We know that ransomware continues to be a big (and costly) problem to those who are targeted. Just who is carrying out these attacks, and how? Much of the ransomware activity taking place today does so through an interconnected network of actors working in a gig-like economy. Malicious actors with little more than a laptop can now make use of resources available in Ransomware as a Service offerings. Unfortunately, that makes it all too easy for cybercriminals to get involved and launch these attacks.
Ransomware as a Service (RaaS!)
Almost as a mockery to legitimate technology service offerings such as Software as a Service (SaaS), experienced cybercriminals are renting or selling their tools in a Ransomware as a Service model. They offer the ability to purchase access to their payment infrastructure, data leakage and ransomware payloads. Conti, REvil, and Hive are examples of these RaaS programs.
RaaS kits can include bundled offers, customer service support, forums, and/or other features. Some programs have a fixed price for a RaaS kit, while others take a percentage of the profits made in successful attacks.
Sometimes templates are offered to guide actors through standard attack processes: initial exploitation of a vulnerability or access via malware infection; credential theft; elevated privileges; and lateral movement throughout a network. By this point large amounts of data, and access to the network itself, can be held for ransom until the victim is forced to pay and those involved in the attack process reap the payload.
A Specialized Economy
These underground connections facilitate ransomware attacks, making it easier to carry them out—which isn’t good news for their targets. The dark economy of ransomware gets broken down into specialized roles. For example, an access broker sells access to networks already compromised. A RaaS operator develops and maintains the tools that the service offers. Down the line, a RaaS program may have over 50 “affiliates” using the service, leveraging and contributing various tools, skillsets, and objectives. Thus, when one company is compromised in an attack, there are generally various actors behind it who contributed at different stages. Smaller attacks are connected to larger ones, such as the malware that steals passwords and then uses that information to lead to bigger devastations.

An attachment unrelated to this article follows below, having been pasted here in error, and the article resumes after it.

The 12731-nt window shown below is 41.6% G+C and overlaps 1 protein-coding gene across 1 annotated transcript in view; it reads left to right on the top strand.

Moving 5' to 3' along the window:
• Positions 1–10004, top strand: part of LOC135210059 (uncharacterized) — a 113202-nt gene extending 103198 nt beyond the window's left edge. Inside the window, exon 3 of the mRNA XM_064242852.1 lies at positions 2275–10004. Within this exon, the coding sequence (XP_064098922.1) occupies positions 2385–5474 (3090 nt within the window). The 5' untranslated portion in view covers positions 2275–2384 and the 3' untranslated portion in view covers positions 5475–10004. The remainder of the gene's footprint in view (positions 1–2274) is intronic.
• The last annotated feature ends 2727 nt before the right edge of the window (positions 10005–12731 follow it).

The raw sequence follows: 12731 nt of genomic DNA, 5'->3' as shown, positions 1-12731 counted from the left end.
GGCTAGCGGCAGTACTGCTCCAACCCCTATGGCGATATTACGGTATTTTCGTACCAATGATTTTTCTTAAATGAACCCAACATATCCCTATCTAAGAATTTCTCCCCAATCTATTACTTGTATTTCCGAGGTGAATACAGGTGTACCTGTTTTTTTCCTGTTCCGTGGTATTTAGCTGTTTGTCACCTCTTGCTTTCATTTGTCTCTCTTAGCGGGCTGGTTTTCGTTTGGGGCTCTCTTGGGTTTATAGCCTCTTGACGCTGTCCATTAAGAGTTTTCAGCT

In this RaaS economy there’s room, and a relatively easy path, for newcomers without much experience or sophistication. Newer criminals willing to pay for the service or contribute a share of their earnings become an additional income source for the operators who create the programs and offer the services. Then both benefit from the gouging of victims that they collectively take part in. (I can’t help drawing some similarities to pyramid schemes—but the affiliates in ransomware programs come out a lot richer.)
This specialized economy has changed the way ransomware attacks are done. Earlier ransomware methods targeted broadly, casting a wide net in order to catch a few. Today’s ransomware criminals vary their attack patterns depending on their discoveries of vulnerabilities, which may be made by specialized actors in the course of the process. This active human involvement leads to more finely targeted attacks with a higher success rate.
Movement Between RaaS Programs
Sometimes these Ransomware as a Service programs break up and dissolve, and new ones emerge in their place. (In the yellow chart above, you can see that Ryuk, Conti, and BlackCat have ceased, while others that have come about are still currently in service.) Affiliates that had been using services that shut down move on to others, and may break up their work between multiple programs. This movement between payload programs obscures who is involved in which of them, making it difficult and confusing for law enforcement, governments, and security defenders trying to track these malicious actors.
Defending Attacks Generated by Ransomware as a Service
One of those security defenders tracking ransomware activities is Microsoft. As any organization can become a target for this increasingly sophisticated underground economy, Microsoft recommends preventative actions such as improving credential hygiene, auditing credential exposure, and reducing the attack surface. For more details, see this article on common security weaknesses and actions to build better defenses.
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